Archive for September, 2008|Monthly archive page

Redux Rant

This was originally posted on my Tumblr site, on second thought it seems more appropriate for this weblog:

Andy Rutledge is a talented and insightful designer and opinionated critic. I consistently enjoy his work at the Design View weblog, particularly the long-running “Redux” series ( where Andy provides a step-by-step analysis of a well-known website as well as his version of a redesigned user experience).

Sadly, his latest redux leaves much to be desired. Andy turns his attention to the US government’s information portal USA.gov which he describes as “poorly designed and often confusing.” Unlike his previous redux articles, Andy brings his political views to bear on this redesign.

It’s unfortunate that Andy decided to politicize this site design. It’s also surprising, given that Andy called out popular design blog Design Observer for using their site to further a political agenda.

Andy could have provided a serious look at usa.gov (a site in desparate need of attention) instead he went for a cheap shot at the Democratic presidential candidate.

Can Microsoft remake it’s image?

Seems as though everyone is talking about the Bill Gates/Jerry Seinfeld Microsoft ads. Especially now, with the rumors that the campaign is being scrapped in favor of a new approach.

I wasn’t a fan of the first couple of ads. They came off as Microsoft trying desperately to be “quirky” and “cool”. The ads are so obtuse and odd. Though, honestly, I was willing to give them time to find their bearings. This was obviously the start of a much longer and more involved campaign. Two may not make sense, but a dozen or more could tell an interesting (compelling?) story. Which makes the news of their demise all the more strange.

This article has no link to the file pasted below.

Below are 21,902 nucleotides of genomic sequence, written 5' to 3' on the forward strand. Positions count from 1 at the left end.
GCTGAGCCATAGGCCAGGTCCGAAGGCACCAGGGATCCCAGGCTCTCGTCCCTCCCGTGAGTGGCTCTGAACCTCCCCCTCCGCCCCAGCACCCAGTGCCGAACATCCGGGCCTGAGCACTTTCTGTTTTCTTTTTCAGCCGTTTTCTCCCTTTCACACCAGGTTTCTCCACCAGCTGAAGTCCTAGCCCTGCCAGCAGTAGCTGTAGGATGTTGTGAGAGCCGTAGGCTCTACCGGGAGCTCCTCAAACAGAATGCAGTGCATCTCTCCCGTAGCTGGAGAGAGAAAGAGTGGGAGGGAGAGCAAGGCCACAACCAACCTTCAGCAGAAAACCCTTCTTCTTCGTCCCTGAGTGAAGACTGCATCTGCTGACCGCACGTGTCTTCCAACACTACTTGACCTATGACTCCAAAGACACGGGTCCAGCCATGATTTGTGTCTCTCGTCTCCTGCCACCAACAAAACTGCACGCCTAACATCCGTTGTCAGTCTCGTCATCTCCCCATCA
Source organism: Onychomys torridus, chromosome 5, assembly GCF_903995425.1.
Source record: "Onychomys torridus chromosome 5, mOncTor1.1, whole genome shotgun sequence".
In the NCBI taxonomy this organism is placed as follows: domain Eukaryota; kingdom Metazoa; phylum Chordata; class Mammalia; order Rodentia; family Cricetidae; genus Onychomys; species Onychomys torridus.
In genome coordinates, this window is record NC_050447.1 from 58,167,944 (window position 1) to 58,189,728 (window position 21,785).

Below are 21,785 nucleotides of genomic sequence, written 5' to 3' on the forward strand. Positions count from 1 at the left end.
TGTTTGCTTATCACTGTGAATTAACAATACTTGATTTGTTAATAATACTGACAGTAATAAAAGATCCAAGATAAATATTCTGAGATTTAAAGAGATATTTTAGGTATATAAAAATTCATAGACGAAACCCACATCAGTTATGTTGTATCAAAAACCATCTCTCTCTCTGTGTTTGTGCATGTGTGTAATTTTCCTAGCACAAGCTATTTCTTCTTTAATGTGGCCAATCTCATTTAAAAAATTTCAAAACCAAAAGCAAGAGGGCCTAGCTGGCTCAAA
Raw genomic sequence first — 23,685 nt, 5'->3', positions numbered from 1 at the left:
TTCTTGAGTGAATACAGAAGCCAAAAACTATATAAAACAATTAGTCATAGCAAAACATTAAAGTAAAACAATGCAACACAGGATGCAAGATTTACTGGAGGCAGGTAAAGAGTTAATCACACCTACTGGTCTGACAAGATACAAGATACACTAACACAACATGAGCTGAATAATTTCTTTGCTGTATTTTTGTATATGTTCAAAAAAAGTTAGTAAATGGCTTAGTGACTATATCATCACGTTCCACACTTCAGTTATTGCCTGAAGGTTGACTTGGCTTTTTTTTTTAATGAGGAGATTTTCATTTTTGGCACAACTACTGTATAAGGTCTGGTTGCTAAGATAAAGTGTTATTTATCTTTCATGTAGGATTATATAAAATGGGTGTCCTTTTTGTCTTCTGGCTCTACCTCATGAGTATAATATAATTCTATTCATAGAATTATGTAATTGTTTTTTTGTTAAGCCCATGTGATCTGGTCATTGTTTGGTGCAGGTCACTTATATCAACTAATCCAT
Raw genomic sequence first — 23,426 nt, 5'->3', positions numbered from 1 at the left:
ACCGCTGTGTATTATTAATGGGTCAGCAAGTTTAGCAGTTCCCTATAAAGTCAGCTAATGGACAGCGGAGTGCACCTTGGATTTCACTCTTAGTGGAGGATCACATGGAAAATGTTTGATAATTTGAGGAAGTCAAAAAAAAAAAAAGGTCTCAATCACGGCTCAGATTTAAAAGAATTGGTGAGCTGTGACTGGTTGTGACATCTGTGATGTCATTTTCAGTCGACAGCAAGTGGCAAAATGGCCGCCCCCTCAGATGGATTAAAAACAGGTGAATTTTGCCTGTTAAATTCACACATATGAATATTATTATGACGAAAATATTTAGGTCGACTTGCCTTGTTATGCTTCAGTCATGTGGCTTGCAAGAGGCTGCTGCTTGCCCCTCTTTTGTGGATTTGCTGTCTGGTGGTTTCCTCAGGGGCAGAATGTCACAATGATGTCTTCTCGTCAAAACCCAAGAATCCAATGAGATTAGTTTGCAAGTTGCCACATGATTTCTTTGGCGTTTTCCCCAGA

And I don’t believe for a second that this change was intentional. Microsoft got some negative responses to this effort and yanked it, as a form of damage control. It’s a kneejerk reaction to some bad (confused?) press.

As for the new “I’m a PC” spots, they strike me as an odd response to Apple’s “Get a Mac” ads. Too fluffy and not nearly hard hitting enough. Taking the “I’m a PC” live from Apple and trying to own it (or wear it as a badge of honor) could prove to be a good thing in the long run. But for now it’s still Apple’s game and Microsoft is playing defense.

Zeldman’s “Modest Proposal”

Jeffrey Zeldman, designer, blogger and web standards advocate, has some very salient things to say on the topic of political advertising. His idea is one that holds political advertisers—and by extension television networks—accountable for the “truthiness” of the ads they run. Impose steep fines for ads that contain false statements, in other words, lies. He makes his moral comparison thusly:

If networks refuse to accept cigarette advertising, how can they readily approve dishonest political advertising? Cigarettes kill individuals, but lying political ads hurt the whole country. No democracy can afford this, let alone when the country is at war, and under existential threat from terrorists, and in economic free fall.

Unless someone stands up to sleazy, misleading, mudslinging advertisements and instead of saying “That’s just politics” declares, “That’s enough” our political discourse will continue to put slander and cult of personality above the issues.

If we can’t count on the networks (or other neutral parties) to keep the political exaggerations in check the voting public is going to have to keep looking out for ourselves.